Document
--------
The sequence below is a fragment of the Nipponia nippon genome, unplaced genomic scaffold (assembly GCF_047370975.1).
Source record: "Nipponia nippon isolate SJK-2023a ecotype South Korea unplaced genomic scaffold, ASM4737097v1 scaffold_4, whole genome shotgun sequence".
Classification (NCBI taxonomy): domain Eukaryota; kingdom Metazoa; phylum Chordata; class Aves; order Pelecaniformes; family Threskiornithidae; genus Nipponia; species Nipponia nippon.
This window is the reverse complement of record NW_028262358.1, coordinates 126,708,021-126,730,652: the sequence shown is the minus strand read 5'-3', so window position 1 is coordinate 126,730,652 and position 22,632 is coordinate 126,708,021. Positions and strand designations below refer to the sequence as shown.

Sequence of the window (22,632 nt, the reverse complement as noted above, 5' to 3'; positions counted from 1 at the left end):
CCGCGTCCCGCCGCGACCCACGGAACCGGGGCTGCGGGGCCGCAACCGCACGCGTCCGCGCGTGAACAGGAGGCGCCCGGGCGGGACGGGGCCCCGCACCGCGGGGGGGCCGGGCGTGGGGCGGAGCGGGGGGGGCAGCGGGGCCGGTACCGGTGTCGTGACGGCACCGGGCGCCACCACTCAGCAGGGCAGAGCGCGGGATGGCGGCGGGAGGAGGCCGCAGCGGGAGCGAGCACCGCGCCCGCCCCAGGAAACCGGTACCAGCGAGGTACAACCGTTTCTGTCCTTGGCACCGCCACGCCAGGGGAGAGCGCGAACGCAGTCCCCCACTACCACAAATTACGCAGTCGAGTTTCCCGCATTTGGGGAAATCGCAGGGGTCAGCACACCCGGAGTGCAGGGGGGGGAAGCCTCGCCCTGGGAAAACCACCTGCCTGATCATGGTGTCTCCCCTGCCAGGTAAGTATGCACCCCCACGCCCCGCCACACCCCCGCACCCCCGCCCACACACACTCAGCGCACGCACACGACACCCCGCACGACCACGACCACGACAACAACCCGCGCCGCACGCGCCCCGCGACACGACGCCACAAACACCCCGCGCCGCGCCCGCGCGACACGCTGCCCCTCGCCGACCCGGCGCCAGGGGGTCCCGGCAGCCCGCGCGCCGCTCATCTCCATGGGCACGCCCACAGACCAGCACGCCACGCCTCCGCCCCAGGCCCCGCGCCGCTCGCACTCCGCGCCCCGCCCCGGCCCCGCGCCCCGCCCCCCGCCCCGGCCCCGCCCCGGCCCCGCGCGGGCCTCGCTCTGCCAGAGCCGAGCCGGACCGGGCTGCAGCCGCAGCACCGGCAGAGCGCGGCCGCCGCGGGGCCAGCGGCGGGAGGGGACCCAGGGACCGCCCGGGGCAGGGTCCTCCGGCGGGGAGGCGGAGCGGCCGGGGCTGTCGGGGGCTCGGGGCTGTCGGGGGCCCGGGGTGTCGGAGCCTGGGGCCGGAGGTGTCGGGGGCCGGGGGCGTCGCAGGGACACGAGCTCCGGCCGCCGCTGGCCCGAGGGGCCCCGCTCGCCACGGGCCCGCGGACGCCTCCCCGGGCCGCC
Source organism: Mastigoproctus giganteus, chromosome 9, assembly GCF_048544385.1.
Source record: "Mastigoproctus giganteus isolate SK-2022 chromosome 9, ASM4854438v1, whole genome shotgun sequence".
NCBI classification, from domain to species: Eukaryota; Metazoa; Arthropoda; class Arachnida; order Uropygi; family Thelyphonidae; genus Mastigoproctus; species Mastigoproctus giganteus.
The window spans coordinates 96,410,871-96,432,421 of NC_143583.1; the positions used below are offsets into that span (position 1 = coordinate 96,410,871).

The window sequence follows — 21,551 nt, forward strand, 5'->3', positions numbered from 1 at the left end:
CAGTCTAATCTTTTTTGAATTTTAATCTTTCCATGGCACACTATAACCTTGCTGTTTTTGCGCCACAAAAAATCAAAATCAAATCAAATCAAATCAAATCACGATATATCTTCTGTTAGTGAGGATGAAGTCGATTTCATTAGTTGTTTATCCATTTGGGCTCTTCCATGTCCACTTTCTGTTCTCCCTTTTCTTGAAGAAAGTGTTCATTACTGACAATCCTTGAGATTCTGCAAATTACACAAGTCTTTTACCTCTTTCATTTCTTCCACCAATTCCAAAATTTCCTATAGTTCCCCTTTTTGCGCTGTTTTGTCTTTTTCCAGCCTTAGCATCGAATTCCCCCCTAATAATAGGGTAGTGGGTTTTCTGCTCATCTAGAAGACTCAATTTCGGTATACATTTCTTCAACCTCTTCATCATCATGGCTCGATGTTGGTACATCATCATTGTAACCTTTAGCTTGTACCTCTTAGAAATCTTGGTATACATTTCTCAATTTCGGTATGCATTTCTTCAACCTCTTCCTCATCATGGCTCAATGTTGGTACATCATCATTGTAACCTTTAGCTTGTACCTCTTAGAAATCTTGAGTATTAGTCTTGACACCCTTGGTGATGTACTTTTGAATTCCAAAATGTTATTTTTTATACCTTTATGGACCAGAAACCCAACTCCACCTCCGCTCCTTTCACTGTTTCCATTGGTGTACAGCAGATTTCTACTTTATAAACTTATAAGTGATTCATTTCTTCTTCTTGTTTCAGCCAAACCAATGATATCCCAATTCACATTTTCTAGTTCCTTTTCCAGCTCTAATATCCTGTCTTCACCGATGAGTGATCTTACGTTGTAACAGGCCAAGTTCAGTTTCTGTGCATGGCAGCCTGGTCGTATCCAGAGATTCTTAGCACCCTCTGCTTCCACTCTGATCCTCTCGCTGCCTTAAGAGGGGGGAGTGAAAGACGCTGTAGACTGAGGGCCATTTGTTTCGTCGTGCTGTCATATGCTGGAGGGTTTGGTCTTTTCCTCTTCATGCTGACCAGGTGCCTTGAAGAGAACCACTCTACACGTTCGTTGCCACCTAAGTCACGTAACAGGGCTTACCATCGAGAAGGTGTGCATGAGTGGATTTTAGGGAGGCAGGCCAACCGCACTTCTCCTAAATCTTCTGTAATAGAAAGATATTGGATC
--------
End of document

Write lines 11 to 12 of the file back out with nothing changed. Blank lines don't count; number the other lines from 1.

The window sequence follows — 21,551 nt, forward strand, 5'->3', positions numbered from 1 at the left end:
CAGTCTAATCTTTTTTGAATTTTAATCTTTCCATGGCACACTATAACCTTGCTGTTTTTGCGCCACAAAAAATCAAAATCAAATCAAATCAAATCAAATCACGATATATCTTCTGTTAGTGAGGATGAAGTCGATTTCATTAGTTGTTTATCCATTTGGGCTCTTCCATGTCCACTTTCTGTTCTCCCTTTTCTTGAAGAAAGTGTTCATTACTGACAATCCTTGAGATTCTGCAAATTACACAAGTCTTTTACCTCTTTCATTTCTTCCACCAATTCCAAAATTTCCTATAGTTCCCCTTTTTGCGCTGTTTTGTCTTTTTCCAGCCTTAGCATCGAATTCCCCCCTAATAATAGGGTAGTGGGTTTTCTGCTCATCTAGAAGACTCAATTTCGGTATACATTTCTTCAACCTCTTCATCATCATGGCTCGATGTTGGTACATCATCATTGTAACCTTTAGCTTGTACCTCTTAGAAATCTTGGTATACATTTCTCAATTTCGGTATGCATTTCTTCAACCTCTTCCTCATCATGGCTCAATGTTGGTACATCATCATTGTAACCTTTAGCTTGTACCTCTTAGAAATCTTGAGTATTAGTCTTGACACCCTTGGTGATGTACTTTTGAATTCCAAAATGTTATTTTTTATACCTTTATGGACCAGAAACCCAACTCCACCTCCGCTCCTTTCACTGTTTCCATTGGTGTACAGCAGATTTCTACTTTATAAACTTATAAGTGATTCATTTCTTCTTCTTGTTTCAGCCAAACCAATGATATCCCAATTCACATTTTCTAGTTCCTTTTCCAGCTCTAATATCCTGTCTTCACCGATGAGTGATCTTACGTTGTAACAGGCCAAGTTCAGTTTCTGTGCATGGCAGCCTGGTCGTATCCAGAGATTCTTAGCACCCTCTGCTTCCACTCTGATCCTCTCGCTGCCTTAAGAGGGGGGAGTGAAAGACGCTGTAGACTGAGGGCCATTTGTTTCGTCGTGCTGTCATATGCTGGAGGGTTTGGTCTTTTCCTCTTCATGCTGACCAGGTGCCTTGAAGAGAACCACTCTACACGTTCGTTGCCACCTAAGTCACGTAACAGGGCTTACCATCGAGAAGGTGTGCATGAGTGGATTTTAGGGAGGCAGGCCAACCGCACTTCTCCTAAATCTTCTGTAATAGAAAGATATTGGATC